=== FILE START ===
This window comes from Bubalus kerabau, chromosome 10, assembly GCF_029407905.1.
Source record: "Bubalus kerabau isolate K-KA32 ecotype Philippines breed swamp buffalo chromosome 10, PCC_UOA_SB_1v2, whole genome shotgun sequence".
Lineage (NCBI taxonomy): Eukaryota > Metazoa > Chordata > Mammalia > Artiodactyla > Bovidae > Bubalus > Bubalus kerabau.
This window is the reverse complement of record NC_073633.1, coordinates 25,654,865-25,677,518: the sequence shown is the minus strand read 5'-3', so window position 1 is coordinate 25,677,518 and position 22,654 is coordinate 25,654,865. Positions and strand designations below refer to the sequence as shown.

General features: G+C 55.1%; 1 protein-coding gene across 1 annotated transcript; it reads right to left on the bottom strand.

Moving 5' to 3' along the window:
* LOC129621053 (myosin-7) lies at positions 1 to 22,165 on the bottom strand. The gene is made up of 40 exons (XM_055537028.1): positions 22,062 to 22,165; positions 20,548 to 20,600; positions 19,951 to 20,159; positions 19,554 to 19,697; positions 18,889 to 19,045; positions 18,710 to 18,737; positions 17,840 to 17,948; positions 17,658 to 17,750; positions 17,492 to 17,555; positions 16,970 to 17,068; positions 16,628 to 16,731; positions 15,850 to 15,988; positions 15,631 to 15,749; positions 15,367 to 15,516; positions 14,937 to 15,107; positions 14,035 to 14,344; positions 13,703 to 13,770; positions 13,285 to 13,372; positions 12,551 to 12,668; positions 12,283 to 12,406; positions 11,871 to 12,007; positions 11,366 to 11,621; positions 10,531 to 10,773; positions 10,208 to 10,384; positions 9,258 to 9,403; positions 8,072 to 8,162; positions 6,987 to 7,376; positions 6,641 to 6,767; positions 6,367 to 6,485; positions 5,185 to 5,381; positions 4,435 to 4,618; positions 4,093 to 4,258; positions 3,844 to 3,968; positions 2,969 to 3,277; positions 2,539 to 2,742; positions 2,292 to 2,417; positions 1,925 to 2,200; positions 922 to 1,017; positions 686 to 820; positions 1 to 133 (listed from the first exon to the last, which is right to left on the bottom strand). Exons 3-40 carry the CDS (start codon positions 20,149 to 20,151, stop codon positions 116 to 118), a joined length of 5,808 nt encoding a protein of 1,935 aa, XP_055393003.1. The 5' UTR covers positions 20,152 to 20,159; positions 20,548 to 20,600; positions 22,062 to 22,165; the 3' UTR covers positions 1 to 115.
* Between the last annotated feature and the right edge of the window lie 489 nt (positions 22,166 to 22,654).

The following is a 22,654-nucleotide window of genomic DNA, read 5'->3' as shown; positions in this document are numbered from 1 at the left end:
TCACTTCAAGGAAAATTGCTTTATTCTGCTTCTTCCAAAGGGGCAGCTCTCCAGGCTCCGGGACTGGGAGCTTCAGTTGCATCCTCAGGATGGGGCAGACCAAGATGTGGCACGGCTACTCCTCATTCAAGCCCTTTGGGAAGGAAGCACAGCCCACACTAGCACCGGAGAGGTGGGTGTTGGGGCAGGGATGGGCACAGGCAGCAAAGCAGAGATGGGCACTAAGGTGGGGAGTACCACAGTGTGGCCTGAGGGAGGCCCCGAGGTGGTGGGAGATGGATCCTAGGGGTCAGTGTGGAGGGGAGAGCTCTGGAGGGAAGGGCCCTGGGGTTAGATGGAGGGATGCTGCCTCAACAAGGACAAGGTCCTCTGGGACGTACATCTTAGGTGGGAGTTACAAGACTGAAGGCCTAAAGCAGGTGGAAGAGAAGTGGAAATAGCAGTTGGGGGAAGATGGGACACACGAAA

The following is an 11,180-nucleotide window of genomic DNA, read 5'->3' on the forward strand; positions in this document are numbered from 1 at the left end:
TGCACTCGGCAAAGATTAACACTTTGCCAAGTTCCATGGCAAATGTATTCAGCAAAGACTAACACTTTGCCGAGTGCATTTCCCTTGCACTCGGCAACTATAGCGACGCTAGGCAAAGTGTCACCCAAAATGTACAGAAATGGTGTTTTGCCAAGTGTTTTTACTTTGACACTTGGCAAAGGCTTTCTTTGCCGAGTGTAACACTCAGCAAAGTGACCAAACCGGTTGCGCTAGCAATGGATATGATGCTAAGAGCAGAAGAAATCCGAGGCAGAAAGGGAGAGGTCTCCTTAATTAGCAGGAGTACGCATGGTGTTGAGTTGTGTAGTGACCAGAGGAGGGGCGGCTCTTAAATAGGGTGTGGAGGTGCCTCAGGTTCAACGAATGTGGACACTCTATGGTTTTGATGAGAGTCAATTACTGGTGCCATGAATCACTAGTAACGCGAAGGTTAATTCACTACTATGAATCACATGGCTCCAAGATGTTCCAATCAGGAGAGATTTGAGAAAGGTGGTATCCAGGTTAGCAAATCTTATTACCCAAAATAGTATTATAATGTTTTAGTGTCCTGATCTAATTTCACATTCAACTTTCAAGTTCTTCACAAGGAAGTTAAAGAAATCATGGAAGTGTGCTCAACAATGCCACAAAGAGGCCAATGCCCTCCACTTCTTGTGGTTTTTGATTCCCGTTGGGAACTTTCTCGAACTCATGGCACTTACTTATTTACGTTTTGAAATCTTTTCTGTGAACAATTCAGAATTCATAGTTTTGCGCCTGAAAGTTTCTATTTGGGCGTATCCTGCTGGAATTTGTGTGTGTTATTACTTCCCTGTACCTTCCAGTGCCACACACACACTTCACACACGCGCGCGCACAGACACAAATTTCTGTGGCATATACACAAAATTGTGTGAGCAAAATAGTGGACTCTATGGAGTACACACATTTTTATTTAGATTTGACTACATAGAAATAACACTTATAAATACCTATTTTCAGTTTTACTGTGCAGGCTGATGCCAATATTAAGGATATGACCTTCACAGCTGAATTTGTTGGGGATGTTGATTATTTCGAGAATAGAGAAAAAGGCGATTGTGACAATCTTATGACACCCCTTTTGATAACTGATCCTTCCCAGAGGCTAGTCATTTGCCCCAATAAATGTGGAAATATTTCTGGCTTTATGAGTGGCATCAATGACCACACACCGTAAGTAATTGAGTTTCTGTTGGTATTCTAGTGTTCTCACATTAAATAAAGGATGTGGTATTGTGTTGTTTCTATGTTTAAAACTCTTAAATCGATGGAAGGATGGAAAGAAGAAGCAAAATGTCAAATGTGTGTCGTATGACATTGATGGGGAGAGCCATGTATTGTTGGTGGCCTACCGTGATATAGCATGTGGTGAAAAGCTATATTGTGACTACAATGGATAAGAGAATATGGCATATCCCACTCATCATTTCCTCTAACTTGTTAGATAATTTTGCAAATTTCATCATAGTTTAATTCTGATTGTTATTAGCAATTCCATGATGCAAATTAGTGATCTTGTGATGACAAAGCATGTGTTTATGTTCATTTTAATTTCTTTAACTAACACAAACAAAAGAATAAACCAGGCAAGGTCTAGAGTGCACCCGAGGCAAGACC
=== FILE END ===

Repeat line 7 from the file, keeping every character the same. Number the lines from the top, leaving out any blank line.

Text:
* LOC129621053 (myosin-7) lies at positions 1 to 22,165 on the bottom strand. The gene is made up of 40 exons (XM_055537028.1): positions 22,062 to 22,165; positions 20,548 to 20,600; positions 19,951 to 20,159; positions 19,554 to 19,697; positions 18,889 to 19,045; positions 18,710 to 18,737; positions 17,840 to 17,948; positions 17,658 to 17,750; positions 17,492 to 17,555; positions 16,970 to 17,068; positions 16,628 to 16,731; positions 15,850 to 15,988; positions 15,631 to 15,749; positions 15,367 to 15,516; positions 14,937 to 15,107; positions 14,035 to 14,344; positions 13,703 to 13,770; positions 13,285 to 13,372; positions 12,551 to 12,668; positions 12,283 to 12,406; positions 11,871 to 12,007; positions 11,366 to 11,621; positions 10,531 to 10,773; positions 10,208 to 10,384; positions 9,258 to 9,403; positions 8,072 to 8,162; positions 6,987 to 7,376; positions 6,641 to 6,767; positions 6,367 to 6,485; positions 5,185 to 5,381; positions 4,435 to 4,618; positions 4,093 to 4,258; positions 3,844 to 3,968; positions 2,969 to 3,277; positions 2,539 to 2,742; positions 2,292 to 2,417; positions 1,925 to 2,200; positions 922 to 1,017; positions 686 to 820; positions 1 to 133 (listed from the first exon to the last, which is right to left on the bottom strand). Exons 3-40 carry the CDS (start codon positions 20,149 to 20,151, stop codon positions 116 to 118), a joined length of 5,808 nt encoding a protein of 1,935 aa, XP_055393003.1. The 5' UTR covers positions 20,152 to 20,159; positions 20,548 to 20,600; positions 22,062 to 22,165; the 3' UTR covers positions 1 to 115.